I’ve been busy performing (two plays in 12 months!), serving (1 board of directors, 1 committee), teaching (5th-12th grades) and going to Colorado with my family.
But I haven’t been blogging.
I compose blog posts in my head all the time. I have things to say about so much – gay marriage, the Confederate flag, health care, Celiac disease, Harper Lee, El Nino and many, many other things.
But I can’t sit down and write. My brain is going ninety miles an hour and I can’t stop it. Which topic do I pick? What do I have to say? Does anyone care what I think? Why do I want to blog?
I look at my writer’s dam (I don’t see it really as a block – I can see the ideas on the other side, there is also a tiny trickle making its way out now and again, I just can’t knock the whole dam down and get that beautiful, steady flow) and . . . well, I can actually tell you when it appeared. I can tell you what was the final straw/branch/limb placed there by the busy little beavers in my mind.
I just can’t write about it.
I have written a couple of semi-private posts and shared them with an inner circle. But still, two years later, I’m not really ready to open up and tell more. As much as I have healed (or as much as I think I’ve healed), the wound is still too tender, too easily opened up again.
To continue the wound analogy, I don’t believe that I have developed an infection. I don’t feel that there is something festering, taking hold and eating away. As a Christian, I honestly feel too grounded in the Word of God for that. But I still feel pain. I feel the pain, the tenderness around the wound site and, like a paper cut on a joint, the flesh keeps opening at the most inopportune times. A song, a joke, the way an adjective is used – all of these things can cause the bleeding to start again. Sometimes I actually find myself putting my hand over my heart and pressing in on my chest.
But, like a flesh wound, my wound is slowly diminishing. Each time it is opened, it’s less deep. There is less blood. The routine of it has taught me how to tend to it. Well, for the most part. Sometimes it stops bleeding instantly. Sometimes it weeps for a few days. But it’s healing. Slowly. Slowly.
Some days I don’t even remember that it’s there. Happily, those days are becoming more frequent. I don’t know if there will ever come a day when I will boast a scar that never opens. I may. But I doubt that the pain will ever take its leave. I’m not sure that I want it to. If there is no pain, then that means that I don’t remember the loss. And if I don’t remember the loss, then I don’t remember the good. And there was good. Because when it was gone, there was loss. And then pain.
Why has this wound dammed up my writing? I don’t know fully. I have a feeling, as I’ve been analyzing the snot out of it, that it has to do with identity. So much of my identity was formed because of the cause of this wound. (I’m still not even ready to put a name/face with it publicly.) As a result, whenever I try to write a blog post that is an opinion/commentary piece, I question who I really am. Are these my views or am I a puppet – a ventriloquist’s dummy spouting views that may not be my own? Was I formed or did I really find my true self because of this experience? Was I showed freedom that I didn’t know I had, or was I molded slowly into a shape that was comfortable, but really not me? Are my words, my writing style, my “voice” really mine? I think I know. But then . . . maybe I don’t.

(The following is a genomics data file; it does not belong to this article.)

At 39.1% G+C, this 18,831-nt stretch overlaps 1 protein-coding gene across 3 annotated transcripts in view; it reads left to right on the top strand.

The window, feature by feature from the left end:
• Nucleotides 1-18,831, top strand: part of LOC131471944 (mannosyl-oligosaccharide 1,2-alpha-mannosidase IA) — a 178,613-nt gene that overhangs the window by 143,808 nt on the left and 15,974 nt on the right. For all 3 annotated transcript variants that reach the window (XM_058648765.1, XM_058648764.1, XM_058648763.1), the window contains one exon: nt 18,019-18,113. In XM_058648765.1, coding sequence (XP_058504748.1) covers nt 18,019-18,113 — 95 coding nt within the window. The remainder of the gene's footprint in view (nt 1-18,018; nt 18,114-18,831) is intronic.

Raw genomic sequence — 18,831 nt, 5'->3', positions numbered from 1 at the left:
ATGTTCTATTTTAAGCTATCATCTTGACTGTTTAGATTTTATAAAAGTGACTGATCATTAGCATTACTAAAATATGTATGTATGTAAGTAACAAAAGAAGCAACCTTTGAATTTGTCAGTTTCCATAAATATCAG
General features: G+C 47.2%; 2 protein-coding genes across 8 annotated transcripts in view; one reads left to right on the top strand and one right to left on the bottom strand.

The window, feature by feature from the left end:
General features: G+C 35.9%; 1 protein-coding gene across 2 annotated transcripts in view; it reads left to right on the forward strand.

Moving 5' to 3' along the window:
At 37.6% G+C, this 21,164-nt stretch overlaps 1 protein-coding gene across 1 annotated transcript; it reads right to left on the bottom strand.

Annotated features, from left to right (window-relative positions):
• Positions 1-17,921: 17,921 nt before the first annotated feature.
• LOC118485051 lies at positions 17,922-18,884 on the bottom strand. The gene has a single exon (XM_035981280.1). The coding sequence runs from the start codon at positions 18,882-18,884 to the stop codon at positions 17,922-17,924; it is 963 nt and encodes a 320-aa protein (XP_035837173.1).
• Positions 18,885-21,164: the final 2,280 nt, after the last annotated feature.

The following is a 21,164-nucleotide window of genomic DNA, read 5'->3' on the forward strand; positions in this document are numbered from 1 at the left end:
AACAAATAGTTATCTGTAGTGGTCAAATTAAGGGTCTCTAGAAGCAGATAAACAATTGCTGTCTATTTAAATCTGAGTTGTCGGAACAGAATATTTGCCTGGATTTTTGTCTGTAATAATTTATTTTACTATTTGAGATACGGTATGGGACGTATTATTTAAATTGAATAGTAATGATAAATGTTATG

So that’s where I am right now. I have a lot to say, but I don’t know if I’m saying it. I try to write, but then another branch slips into the opening and stifles the flow. I have tried to start posts online and I have tried to start posts with pencil on paper. This is as far as I’ve gotten.
One last wound reference. When I was a kid, I had a screen door close on my foot. It left a large scrape on the back of my foot/leg just above my heel. The scar that formed was very keloid-like. For years it stuck out at least a quarter inch from my normal skin. Certain shoes rubbed it so that it would itch or become inflamed. I never told my parents about it because I could manage it. I just put band-aids on it or chose shoes that wouldn’t rub it wrong.
I managed it. I told no one.
I don’t remember when it resolved. I don’t remember when I stopped noticing it. When I went to look at it just now, I even looked on the wrong foot first! Now it has faded to a small square that is about half a shade lighter than the skin around it. It looks like a small, normal scar. The only reason it entered my mind was that last week my nephew showed me a scar on his knee that has turned into a keloid. I was able to tell him that it’s not permanent. It will fade. It will never go away completely, but it will look almost completely normal again. And eventually, he won’t notice it for years.
I know that at some point I will need to tell my story – fully and (possibly) with names. And I know that it will be because I want others who have similar scars and wounds to know that it’s not permanent. It will fade. And eventually, they won’t notice it for years.